In certain embodiments, to maximize the energy obtained from one or more heat sources, heat may be transferred to the gas through a regenerator, which exchanges heat efficiently.

Combined Compression/Expansion

Certain embodiments previously described relate to structures configured to operate as dedicated compressors or expanders. Alternative embodiments, however, may be configurable to operate either in a compression mode or an expansion mode.

FIG. 41 shows a simplified diagram of one embodiment of a such an apparatus that is able to perform in both compression and expansion roles. In FIG. 41, solid lines are used to show the configuration of three-way valves in a compression mode, and dashed lines are used to show the configuration of three-way valves in an expansion mode. FIG. 41 also shows the compression/expansion cylinder and valve configuration, as well as conduits leading thereto for purposes of illustration, and this figure should not be understood as depicting the relative sizes of the elements.

Apparatus 4100 comprises a first combined mixing chamber/pulsation damper bottle 4182 that is in fluid communication with inlet 4150 through air filter 4152. In a compression mode, outlet of element 4182 is in selective communication through three-way valve 4164 with compression/expansion cylinder and valve configuration 4108 whose operation is described in detail below. In the compression mode, the output of element 4108 is flowed through a second three-way valve 4166 to separator 4170, where separated liquid is flowed to reservoir 4135. The separated gas is in turn flowed through three-way valve 4165 to compressed gas storage unit 4132. Liquid from the reservoir 4135 is pumped by pump 4176 through heat exchanger 4190 for re-injection into the mixing chamber of the mixing chamber/pulsation bottle structure 4182.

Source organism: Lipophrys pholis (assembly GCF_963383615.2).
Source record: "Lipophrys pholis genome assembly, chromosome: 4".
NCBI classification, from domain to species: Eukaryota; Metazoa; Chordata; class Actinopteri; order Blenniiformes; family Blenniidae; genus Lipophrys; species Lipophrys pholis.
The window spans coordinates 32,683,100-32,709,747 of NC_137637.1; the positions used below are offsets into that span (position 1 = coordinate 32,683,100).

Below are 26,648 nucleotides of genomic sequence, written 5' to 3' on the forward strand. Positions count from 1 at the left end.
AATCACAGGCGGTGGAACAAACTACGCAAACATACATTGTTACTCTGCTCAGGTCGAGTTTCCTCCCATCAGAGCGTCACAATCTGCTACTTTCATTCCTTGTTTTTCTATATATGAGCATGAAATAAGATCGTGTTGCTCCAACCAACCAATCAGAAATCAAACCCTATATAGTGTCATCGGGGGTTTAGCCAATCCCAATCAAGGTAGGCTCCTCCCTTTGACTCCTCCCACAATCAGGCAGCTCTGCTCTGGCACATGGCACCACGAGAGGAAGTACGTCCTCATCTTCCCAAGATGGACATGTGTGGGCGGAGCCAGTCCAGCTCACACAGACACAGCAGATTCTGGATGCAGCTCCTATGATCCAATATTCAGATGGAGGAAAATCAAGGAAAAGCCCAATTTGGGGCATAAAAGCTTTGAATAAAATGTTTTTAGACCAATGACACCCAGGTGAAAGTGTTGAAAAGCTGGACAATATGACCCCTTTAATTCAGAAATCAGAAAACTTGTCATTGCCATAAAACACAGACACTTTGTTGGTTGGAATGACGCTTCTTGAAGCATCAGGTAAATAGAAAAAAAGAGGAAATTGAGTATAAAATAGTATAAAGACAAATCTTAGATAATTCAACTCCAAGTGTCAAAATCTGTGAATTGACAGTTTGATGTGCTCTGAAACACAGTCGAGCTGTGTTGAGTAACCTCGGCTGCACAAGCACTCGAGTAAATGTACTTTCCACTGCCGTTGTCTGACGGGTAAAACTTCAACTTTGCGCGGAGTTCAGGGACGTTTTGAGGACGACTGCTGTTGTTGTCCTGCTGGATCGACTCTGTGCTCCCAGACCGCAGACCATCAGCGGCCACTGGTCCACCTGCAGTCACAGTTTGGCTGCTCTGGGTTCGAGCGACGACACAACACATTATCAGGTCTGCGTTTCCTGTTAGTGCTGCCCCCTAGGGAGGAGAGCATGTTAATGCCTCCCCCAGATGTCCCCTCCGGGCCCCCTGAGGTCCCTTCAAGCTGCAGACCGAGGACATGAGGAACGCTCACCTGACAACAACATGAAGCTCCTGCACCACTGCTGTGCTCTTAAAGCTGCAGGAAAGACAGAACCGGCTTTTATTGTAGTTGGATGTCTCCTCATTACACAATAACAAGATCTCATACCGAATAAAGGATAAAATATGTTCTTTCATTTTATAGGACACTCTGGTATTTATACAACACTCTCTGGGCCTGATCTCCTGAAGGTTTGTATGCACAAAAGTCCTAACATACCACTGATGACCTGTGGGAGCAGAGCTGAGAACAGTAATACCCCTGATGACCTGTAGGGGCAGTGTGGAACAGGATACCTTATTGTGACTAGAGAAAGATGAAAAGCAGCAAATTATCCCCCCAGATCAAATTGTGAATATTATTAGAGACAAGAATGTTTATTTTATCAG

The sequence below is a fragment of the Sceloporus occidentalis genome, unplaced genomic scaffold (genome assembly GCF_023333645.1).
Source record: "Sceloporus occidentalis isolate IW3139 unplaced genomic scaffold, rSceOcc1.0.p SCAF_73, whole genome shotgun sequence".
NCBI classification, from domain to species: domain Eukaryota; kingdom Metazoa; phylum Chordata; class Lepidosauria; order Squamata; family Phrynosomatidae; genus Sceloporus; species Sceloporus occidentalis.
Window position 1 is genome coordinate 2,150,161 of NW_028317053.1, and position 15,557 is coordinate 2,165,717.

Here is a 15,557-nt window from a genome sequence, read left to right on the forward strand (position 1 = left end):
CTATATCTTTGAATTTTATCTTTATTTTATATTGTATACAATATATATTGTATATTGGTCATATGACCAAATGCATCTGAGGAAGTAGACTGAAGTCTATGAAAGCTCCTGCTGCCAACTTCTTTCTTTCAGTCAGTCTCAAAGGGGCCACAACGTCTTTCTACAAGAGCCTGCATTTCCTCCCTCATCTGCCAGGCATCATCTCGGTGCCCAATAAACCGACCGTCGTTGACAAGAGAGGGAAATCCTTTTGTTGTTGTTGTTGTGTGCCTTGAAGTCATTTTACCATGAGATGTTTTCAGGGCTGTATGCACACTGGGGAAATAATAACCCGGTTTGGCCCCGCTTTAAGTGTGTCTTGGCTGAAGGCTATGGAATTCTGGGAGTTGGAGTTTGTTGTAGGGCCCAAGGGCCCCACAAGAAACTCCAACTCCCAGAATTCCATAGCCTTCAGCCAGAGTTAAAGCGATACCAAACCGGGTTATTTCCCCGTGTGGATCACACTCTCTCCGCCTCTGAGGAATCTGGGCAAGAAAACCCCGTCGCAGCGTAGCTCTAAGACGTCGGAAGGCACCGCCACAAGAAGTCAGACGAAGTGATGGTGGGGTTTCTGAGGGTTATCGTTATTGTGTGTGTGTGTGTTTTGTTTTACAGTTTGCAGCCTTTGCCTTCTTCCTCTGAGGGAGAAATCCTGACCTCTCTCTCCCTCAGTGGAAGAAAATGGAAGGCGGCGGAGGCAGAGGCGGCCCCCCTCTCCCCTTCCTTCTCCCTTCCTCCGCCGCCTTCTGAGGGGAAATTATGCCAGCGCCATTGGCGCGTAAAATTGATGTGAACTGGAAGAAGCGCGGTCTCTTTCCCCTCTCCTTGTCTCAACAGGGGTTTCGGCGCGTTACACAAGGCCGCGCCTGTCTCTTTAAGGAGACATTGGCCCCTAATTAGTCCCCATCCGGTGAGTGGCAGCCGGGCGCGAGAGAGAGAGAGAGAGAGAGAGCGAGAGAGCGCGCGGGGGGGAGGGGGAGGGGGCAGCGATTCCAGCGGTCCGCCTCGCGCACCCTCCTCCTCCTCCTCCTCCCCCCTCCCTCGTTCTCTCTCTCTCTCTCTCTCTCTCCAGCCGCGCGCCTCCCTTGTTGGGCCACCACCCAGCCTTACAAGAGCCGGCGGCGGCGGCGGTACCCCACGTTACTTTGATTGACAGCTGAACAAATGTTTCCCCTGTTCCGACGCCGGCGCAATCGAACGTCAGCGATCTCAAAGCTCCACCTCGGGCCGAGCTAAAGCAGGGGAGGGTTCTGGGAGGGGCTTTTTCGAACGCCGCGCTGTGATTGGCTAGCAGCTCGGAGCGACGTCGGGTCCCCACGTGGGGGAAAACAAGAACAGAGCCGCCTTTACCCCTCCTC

In an expansion mode, compressed gas from storage unit 4132 is flowed through three way valve 4165 into second combined mixing chamber/pulsation damper bottle 4183. The outlet of element 4183 is in turn in selective communication through three-way valve 4166 with compression/expansion cylinder and valve configuration 4108 whose operation is described in detail below. In the expansion mode, the output of element 4108 is flowed through three-way valve 4164 to separator 4172, where separated liquid is flowed to reservoir 4136. The separated gas is in turn flowed out of the system through outlet 4134. Liquid from the reservoir 4136 is pumped by pump 4174 through heat exchanger 4192 for re-injection into the mixing chamber of the mixing chamber/pulsation bottle structure 4183.

A particular cylinder and valve configuration 4108 of the embodiment of FIG. 41 is now described. Cylinder and valve configuration 4108 features double-acting piston 4124 disposed within cylinder 4112, thereby defining a first chamber 4113 a and a second chamber 4113 b. First valve 4120 is actuable to allow fluid communication between first chamber 4113 a and first, low pressure side conduit 4102. Second valve 4122 is actuable to allow fluid communication between first chamber 4113 a and second high pressure side conduit 4104.

Third valve 4121 is actuable to allow fluid communication between second chamber 4113 b and the first conduit 4102. Fourth valve 4123 is actuable to allow fluid communication between second chamber 4113 b and the second conduit 4104.

FIG. 41 is provided for purposes of illustration only, and should not be understood as limiting the scope of the invention. For example, while this figures shows the piston as being moveable in the vertical direction, this is not required. The direction of movement of a piston could be different (for example in the horizontal direction) depending upon a particular implementation.